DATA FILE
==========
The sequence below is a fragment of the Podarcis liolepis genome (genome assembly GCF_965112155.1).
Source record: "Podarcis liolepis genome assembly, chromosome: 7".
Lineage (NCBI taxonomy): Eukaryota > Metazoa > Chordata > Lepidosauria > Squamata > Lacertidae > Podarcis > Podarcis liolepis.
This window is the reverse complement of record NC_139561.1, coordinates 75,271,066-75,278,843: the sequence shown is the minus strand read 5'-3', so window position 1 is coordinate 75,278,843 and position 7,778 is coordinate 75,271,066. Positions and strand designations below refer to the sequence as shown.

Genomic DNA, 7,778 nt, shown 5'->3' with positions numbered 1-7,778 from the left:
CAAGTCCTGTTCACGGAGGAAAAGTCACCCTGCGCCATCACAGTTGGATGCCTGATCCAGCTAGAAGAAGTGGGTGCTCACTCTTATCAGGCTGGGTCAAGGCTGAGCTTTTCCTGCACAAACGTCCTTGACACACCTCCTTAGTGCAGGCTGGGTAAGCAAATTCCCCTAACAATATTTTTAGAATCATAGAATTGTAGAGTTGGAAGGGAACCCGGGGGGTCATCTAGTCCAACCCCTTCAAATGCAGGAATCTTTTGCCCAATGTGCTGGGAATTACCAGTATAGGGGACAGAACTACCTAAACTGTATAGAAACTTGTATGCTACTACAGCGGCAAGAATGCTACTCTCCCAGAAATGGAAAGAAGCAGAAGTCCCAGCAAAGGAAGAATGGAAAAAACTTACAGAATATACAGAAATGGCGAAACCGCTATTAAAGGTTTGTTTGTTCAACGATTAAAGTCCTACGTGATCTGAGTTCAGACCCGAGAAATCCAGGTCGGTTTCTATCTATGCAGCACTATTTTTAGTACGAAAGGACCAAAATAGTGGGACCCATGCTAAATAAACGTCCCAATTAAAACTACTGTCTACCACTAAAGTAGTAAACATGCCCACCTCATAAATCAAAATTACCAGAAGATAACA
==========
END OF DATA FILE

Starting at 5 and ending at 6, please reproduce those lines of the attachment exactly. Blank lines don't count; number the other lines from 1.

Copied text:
Genomic DNA, 7,778 nt, shown 5'->3' with positions numbered 1-7,778 from the left:
CAAGTCCTGTTCACGGAGGAAAAGTCACCCTGCGCCATCACAGTTGGATGCCTGATCCAGCTAGAAGAAGTGGGTGCTCACTCTTATCAGGCTGGGTCAAGGCTGAGCTTTTCCTGCACAAACGTCCTTGACACACCTCCTTAGTGCAGGCTGGGTAAGCAAATTCCCCTAACAATATTTTTAGAATCATAGAATTGTAGAGTTGGAAGGGAACCCGGGGGGTCATCTAGTCCAACCCCTTCAAATGCAGGAATCTTTTGCCCAATGTGCTGGGAATTACCAGTATAGGGGACAGAACTACCTAAACTGTATAGAAACTTGTATGCTACTACAGCGGCAAGAATGCTACTCTCCCAGAAATGGAAAGAAGCAGAAGTCCCAGCAAAGGAAGAATGGAAAAAACTTACAGAATATACAGAAATGGCGAAACCGCTATTAAAGGTTTGTTTGTTCAACGATTAAAGTCCTACGTGATCTGAGTTCAGACCCGAGAAATCCAGGTCGGTTTCTATCTATGCAGCACTATTTTTAGTACGAAAGGACCAAAATAGTGGGACCCATGCTAAATAAACGTCCCAATTAAAACTACTGTCTACCACTAAAGTAGTAAACATGCCCACCTCATAAATCAAAATTACCAGAAGATAACA